IPsec PassThru Not Working
Our setup– Branch office with Juniper firewall doing site-to-site VPN with Juniper in colocation, via Routed IPSec tunnel.
Branch office WAN link was upgraded, beyond throughput capacity of the current Juniper box. I built a pfSense box to replace it, which easily handles the new WAN speed. Installed as 2.2.3, upgraded to 2.2.4.
I understand pfSense doesn't currently support Routed IPsec tunnels, so I put the Juniper box behind pfSense to handle the VPN tunnel.
So the path between premises Juniper and colo Juniper is:
[Juniper WAN port] –> [pfSense] –> world --> [Juniper @ colo]
** NOTE: I'm only interested in getting the tunnel up right now. I'll handle routing traffic through it after the tunnel problem is solved.
Logged on to the console of the Juniper. Tunnel won't come up. (Junipers are configured so that either endpoint can establish the connection.)
I added port forwarding rules on pfSense (which auto-created the firewall rules) to send inbound VPN traffic to Juniper:
- 500/UDP –> WAN port on Juniper
- 1701/TCP --> WAN port on Juniper
- ESP --> WAN port on Juniper
- AH --> WAN port on Juniper
- even tried 4500/NAT-T --> WAN port on Juniper
Tunnel still won't come up.
Read another post about setting Outbound NAT to Manual and disabling all NAT rules for port 500. Still no joy.
Am I overlooking something, or is there no way to get a site-to-site VPN device behind pfSense to establish a tunnel to the device in colo?
Anybody, any ideas? Unfortunately, I'll have to scrap this project and buy another Juniper if we can't get the tunnel working thru pfSense. Was really hoping to put pfSense into live production as a pilot, to consider for other locations, but things are looking a little bleak at the moment, unfortunately.
NAT is what's at question here, nothing to do with IPsec, moved thread.
Appears you have all the proper things forwarded (and then some). Should just need UDP 500 and 4500 and ESP (if not using NAT-T). That's likely a problem with your Juniper config, possibly related to the use of NAT, like using IP identifiers it auto-fills on both sides, which would leave you with a mismatch as one end would have a public IP and one private. Or the fact it's behind NAT leaving one side requiring NAT-T, and maybe the other side not allowing it.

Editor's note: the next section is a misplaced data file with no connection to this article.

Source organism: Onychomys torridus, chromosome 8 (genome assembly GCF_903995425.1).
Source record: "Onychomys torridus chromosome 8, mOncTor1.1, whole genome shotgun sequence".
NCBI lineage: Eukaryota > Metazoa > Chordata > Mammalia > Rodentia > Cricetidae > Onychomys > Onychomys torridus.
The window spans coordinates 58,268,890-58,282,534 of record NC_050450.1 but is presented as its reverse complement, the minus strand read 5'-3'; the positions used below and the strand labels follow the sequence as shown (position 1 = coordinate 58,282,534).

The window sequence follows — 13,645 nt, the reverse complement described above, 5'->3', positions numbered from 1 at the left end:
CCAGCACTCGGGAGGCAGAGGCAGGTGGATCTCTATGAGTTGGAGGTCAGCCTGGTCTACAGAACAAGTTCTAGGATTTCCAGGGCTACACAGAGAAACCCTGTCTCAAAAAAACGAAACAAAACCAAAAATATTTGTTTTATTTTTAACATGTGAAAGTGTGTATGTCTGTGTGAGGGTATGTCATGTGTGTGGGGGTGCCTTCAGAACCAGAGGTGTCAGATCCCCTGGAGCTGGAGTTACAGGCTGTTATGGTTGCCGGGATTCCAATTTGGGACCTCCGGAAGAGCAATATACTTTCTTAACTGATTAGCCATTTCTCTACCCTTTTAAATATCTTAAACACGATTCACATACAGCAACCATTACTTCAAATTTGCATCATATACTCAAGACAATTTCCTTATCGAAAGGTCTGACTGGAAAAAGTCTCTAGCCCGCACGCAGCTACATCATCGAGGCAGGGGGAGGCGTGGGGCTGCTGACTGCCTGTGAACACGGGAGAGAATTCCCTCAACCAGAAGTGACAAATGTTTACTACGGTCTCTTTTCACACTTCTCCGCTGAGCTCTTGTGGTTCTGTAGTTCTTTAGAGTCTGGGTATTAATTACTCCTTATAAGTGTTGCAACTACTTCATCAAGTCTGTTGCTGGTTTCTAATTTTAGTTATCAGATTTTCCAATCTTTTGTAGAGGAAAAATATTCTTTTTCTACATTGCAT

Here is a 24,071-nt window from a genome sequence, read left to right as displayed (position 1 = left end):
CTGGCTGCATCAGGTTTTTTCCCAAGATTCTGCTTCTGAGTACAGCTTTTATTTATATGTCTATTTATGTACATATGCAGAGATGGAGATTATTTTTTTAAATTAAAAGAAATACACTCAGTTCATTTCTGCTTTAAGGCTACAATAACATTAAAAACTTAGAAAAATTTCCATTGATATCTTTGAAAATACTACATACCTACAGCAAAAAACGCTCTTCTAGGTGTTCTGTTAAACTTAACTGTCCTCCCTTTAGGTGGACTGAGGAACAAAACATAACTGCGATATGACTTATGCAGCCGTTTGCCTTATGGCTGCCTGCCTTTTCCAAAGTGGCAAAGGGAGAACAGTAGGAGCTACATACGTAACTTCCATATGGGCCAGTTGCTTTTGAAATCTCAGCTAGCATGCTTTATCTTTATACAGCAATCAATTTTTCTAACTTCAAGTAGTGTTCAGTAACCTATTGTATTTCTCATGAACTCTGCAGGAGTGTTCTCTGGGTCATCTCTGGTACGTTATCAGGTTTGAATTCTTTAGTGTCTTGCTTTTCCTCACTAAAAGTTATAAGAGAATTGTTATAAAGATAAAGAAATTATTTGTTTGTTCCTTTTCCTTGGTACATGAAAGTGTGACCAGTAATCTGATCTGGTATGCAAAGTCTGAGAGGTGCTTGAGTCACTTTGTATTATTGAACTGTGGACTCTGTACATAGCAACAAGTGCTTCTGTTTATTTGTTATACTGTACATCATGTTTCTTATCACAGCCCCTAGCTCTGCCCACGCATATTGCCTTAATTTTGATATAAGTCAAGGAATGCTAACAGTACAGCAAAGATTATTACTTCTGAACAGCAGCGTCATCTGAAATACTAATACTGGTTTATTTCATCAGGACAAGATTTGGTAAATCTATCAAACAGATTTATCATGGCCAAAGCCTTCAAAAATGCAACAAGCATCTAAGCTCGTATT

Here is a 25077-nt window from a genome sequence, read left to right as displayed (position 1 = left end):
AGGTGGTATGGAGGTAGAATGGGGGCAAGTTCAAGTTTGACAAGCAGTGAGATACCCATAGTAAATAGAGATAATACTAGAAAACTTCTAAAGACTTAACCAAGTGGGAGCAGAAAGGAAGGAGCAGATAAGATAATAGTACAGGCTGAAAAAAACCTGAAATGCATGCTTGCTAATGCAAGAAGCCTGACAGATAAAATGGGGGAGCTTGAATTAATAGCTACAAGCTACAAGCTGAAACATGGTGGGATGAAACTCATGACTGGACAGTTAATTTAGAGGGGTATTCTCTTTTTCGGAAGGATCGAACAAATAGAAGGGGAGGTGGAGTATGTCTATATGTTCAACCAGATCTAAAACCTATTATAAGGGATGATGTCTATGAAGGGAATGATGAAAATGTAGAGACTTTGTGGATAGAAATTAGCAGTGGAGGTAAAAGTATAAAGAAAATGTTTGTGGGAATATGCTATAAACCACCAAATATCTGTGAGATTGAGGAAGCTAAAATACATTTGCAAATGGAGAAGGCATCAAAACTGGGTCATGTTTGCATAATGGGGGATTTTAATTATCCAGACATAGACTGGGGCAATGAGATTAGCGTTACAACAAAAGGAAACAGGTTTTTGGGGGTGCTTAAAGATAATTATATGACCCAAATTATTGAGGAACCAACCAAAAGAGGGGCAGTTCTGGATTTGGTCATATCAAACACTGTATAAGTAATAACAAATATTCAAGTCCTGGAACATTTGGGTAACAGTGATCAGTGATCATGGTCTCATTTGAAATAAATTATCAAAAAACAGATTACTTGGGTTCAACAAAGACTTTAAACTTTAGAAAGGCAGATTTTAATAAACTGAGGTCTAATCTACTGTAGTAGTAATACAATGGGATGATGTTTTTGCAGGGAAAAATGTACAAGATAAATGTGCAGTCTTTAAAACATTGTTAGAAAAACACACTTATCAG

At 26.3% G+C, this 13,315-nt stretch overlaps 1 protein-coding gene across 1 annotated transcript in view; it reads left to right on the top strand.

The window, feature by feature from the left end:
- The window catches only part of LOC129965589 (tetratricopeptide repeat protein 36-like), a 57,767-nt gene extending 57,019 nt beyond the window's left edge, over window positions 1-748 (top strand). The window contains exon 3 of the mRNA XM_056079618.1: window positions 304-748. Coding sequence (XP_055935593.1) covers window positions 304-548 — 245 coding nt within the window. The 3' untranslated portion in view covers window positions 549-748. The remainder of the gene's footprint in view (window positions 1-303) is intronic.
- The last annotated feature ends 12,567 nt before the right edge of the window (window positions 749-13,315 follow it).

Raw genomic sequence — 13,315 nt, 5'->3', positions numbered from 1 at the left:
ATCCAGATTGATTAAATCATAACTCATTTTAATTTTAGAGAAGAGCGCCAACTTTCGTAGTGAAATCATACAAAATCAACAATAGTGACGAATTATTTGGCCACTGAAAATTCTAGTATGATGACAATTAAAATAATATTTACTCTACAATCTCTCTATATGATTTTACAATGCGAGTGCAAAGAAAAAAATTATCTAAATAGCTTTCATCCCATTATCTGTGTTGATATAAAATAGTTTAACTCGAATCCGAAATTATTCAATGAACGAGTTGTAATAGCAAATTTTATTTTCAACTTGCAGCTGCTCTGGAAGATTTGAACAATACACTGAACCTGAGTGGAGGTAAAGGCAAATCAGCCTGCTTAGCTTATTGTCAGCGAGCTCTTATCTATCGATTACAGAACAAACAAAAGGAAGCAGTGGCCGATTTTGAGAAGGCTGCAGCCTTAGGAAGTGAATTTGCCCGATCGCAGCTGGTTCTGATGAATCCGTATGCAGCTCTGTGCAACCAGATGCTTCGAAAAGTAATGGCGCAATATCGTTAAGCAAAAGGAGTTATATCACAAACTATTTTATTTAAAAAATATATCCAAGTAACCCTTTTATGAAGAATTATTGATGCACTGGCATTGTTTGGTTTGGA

I had a similar issue when I upgraded trying to pass IPsec (udp 500, 4500, 1701) through the pfSense box. I was able to resolve this by making sure all the builtin pfSense IPsec and other VPN server features are disabled and not running. Then is started to work. If that fixes it then it leads me to believe there is a bug in the VPN and port forwarding running at the same time.
Thanks for all the suggestions, but still no joy. I ran through all the settings for at both ends for peer identifiers, NAT-T, ports, making sure no services on pfSense were running that might cause conflict, etc. Just can't get the tunnel up when one end is behind pfSense.
At this point I've run out of time, and am going to place an order for a new Juniper.
I really liked pfSense in the time I worked with it, insofar as performance and clean GUI. Unfortunately, it can't do routed IPsec which is a dealbreaker– except in this instance I was going to recycle the old Juniper already at this location and make it an endpoint inside the LAN.
Maybe if or when routed IPsec is supported, I'll give it another try. Thanks again for all the suggestions.
Sorry to hear you jumping back to Juniper. I am not sure what device you have pfSense running on but I know you did not pay for the software. I know Juniper hardware will cost much more but have you looked into pfSense paid support first? I have not personally used it but all I hear is great things about it in the forums and they will turn around a fix for you ASAP. Maybe try that first since you have no $$ invested in pfSense and see if they can help you out. Don't get me wrong the forums do offer great support but not enterprise grade and no quick turn-around.
Just an idea before you go back to "the dark side" ;D
Because the underlying OS (FreeBSD) doesn't support routed IPsec at the moment, I don't expect pfSense to perform miracles. (the irony is JUNOS is based on FreeBSD, but they obviously have other things under the hood)
Routed IPsec is what connects all of our branches, corporate main, admin centers, and colo together. Without it, we're dead in the water.
I have been wanting to experiment with pfSense for quite a while but didn't have the opportunity. While I couldn't use it for new offices (due to no routed IPsec), this office was different because I had the old Juniper to open a tunnel to the rest of the company from inside the LAN. Unfortunately it didn't work out because the tunnel would not stand up behind NAT, no matter what I did.
Even if it did work, it would be limited to this one location. New locations will still need a Juniper for routed IPsec.
Although my time with it was cut short, pfSense seemed like a really nice product. If FreeBSD bakes in routed IPsec support, or if the pfSense developers can build it in themselves, I'll definitely have another look. I like the idea of running on an open source platform, not locked in to a specific vendor.
I also like that the pfSense folks sell commercial appliances with custom images, as well as commercial support. We keep all of our devices under vendor support contracts. For this test, I was using a new HP ProLiant server– one of our hot-spare chassis we keep on hand for emergency swapouts-- so we'd spend money either way. Whether we buy another Juniper, or a server chassis + pfSense, or a pfSense appliance, it's still not free. I would never run a commercial environment on freeware without paid support.